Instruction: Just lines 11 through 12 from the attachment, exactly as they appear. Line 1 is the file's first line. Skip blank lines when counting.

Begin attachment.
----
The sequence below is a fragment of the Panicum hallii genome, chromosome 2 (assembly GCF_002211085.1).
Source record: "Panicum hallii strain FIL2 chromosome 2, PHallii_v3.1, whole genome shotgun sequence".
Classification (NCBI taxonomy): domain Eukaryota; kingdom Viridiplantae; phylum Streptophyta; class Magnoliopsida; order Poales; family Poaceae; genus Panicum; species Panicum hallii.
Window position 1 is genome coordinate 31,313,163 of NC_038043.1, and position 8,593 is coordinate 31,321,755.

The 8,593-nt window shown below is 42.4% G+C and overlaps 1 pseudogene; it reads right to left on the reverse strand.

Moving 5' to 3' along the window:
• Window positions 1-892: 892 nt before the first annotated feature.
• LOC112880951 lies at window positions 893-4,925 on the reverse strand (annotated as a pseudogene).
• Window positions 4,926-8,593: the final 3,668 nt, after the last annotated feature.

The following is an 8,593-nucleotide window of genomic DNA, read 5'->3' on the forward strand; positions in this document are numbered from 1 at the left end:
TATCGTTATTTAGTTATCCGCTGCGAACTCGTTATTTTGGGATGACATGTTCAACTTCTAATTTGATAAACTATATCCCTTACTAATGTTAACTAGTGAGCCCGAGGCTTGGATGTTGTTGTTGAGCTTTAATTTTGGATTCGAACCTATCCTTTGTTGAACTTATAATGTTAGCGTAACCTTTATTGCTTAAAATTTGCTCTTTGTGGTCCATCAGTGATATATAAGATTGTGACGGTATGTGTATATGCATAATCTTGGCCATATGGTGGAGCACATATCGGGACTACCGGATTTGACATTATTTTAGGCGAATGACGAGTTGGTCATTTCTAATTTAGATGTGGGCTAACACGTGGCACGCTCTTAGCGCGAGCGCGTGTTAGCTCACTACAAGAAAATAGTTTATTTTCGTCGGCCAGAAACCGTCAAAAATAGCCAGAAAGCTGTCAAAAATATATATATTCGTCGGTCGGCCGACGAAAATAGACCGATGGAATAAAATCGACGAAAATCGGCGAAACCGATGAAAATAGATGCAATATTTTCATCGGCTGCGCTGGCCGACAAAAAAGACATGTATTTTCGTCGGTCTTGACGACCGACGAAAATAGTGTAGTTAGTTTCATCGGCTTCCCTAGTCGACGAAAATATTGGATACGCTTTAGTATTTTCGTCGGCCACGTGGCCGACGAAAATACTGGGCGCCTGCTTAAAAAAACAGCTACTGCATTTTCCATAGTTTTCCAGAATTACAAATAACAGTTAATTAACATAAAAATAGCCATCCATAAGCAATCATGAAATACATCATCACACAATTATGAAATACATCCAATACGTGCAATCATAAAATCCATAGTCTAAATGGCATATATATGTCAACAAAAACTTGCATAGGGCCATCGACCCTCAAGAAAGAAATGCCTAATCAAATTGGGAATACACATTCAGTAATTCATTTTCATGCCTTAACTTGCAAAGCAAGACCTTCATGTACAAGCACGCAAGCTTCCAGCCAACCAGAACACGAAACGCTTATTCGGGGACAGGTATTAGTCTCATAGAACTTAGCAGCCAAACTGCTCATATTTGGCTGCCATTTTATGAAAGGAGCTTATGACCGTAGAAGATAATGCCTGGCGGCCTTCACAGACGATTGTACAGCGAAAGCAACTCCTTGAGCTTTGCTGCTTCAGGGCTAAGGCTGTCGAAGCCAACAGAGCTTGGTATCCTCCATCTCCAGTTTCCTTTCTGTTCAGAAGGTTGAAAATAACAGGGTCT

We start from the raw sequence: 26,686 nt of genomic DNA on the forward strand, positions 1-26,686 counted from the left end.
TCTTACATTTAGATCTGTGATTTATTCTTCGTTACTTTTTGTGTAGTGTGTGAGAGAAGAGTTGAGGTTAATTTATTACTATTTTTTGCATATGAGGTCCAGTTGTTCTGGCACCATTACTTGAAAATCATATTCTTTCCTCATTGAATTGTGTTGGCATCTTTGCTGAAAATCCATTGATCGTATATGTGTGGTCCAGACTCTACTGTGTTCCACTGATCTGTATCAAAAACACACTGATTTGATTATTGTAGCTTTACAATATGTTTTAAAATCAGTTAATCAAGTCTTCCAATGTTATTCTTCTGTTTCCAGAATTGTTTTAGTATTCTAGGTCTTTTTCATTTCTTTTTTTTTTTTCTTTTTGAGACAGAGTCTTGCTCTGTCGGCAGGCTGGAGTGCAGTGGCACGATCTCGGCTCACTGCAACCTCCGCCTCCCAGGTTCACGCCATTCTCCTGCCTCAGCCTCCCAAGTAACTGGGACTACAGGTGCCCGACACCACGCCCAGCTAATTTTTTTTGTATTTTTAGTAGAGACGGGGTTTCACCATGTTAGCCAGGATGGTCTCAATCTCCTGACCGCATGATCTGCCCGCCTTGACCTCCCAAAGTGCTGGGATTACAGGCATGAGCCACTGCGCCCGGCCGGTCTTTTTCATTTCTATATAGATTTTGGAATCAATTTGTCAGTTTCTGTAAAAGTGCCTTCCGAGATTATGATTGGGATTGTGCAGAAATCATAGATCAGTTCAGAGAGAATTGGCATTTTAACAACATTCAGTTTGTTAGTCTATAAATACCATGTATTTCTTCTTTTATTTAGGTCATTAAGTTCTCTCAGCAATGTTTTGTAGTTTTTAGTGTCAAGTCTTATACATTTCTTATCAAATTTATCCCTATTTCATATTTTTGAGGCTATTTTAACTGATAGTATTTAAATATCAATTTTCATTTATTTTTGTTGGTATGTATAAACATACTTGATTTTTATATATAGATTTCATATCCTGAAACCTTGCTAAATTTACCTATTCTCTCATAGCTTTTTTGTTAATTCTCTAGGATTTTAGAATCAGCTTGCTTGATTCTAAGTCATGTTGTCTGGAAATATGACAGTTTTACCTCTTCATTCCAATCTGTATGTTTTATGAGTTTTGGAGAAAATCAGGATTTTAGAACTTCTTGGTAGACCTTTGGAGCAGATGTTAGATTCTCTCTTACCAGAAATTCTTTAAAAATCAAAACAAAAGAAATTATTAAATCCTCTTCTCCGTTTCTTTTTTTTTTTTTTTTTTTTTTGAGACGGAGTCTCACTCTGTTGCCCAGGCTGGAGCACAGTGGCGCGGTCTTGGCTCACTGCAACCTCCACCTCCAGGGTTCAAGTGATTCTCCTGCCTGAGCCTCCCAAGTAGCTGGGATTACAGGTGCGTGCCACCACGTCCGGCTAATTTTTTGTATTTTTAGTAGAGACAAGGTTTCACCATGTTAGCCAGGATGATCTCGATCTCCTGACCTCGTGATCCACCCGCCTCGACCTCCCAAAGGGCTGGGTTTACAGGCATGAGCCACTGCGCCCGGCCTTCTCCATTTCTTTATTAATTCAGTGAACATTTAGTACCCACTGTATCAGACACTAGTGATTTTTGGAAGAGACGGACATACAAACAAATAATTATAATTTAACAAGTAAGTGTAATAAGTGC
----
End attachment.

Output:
TATCGTTATTTAGTTATCCGCTGCGAACTCGTTATTTTGGGATGACATGTTCAACTTCTAATTTGATAAACTATATCCCTTACTAATGTTAACTAGTGAGCCCGAGGCTTGGATGTTGTTGTTGAGCTTTAATTTTGGATTCGAACCTATCCTTTGTTGAACTTATAATGTTAGCGTAACCTTTATTGCTTAAAATTTGCTCTTTGTGGTCCATCAGTGATATATAAGATTGTGACGGTATGTGTATATGCATAATCTTGGCCATATGGTGGAGCACATATCGGGACTACCGGATTTGACATTATTTTAGGCGAATGACGAGTTGGTCATTTCTAATTTAGATGTGGGCTAACACGTGGCACGCTCTTAGCGCGAGCGCGTGTTAGCTCACTACAAGAAAATAGTTTATTTTCGTCGGCCAGAAACCGTCAAAAATAGCCAGAAAGCTGTCAAAAATATATATATTCGTCGGTCGGCCGACGAAAATAGACCGATGGAATAAAATCGACGAAAATCGGCGAAACCGATGAAAATAGATGCAATATTTTCATCGGCTGCGCTGGCCGACAAAAAAGACATGTATTTTCGTCGGTCTTGACGACCGACGAAAATAGTGTAGTTAGTTTCATCGGCTTCCCTAGTCGACGAAAATATTGGATACGCTTTAGTATTTTCGTCGGCCACGTGGCCGACGAAAATACTGGGCGCCTGCTTAAAAAAACAGCTACTGCATTTTCCATAGTTTTCCAGAATTACAAATAACAGTTAATTAACATAAAAATAGCCATCCATAAGCAATCATGAAATACATCATCACACAATTATGAAATACATCCAATACGTGCAATCATAAAATCCATAGTCTAAATGGCATATATATGTCAACAAAAACTTGCATAGGGCCATCGACCCTCAAGAAAGAAATGCCTAATCAAATTGGGAATACACATTCAGTAATTCATTTTCATGCCTTAACTTGCAAAGCAAGACCTTCATGTACAAGCACGCAAGCTTCCAGCCAACCAGAACACGAAACGCTTATTCGGGGACAGGTATTAGTCTCATAGAACTTAGCAGCCAAACTGCTCATATTTGGCTGCCATTTTATGAAAGGAGCTTATGACCGTAGAAGATAATGCCTGGCGGCCTTCACAGACGATTGTACAGCGAAAGCAACTCCTTGAGCTTTGCTGCTTCAGGGCTAAGGCTGTCGAAGCCAACAGAGCTTGGTATCCTCCATCTCCAGTTTCCTTTCTGTTCAGAAGGTTGAAAATAACAGGGTCT

We start from the raw sequence: 26,686 nt of genomic DNA on the forward strand, positions 1-26,686 counted from the left end.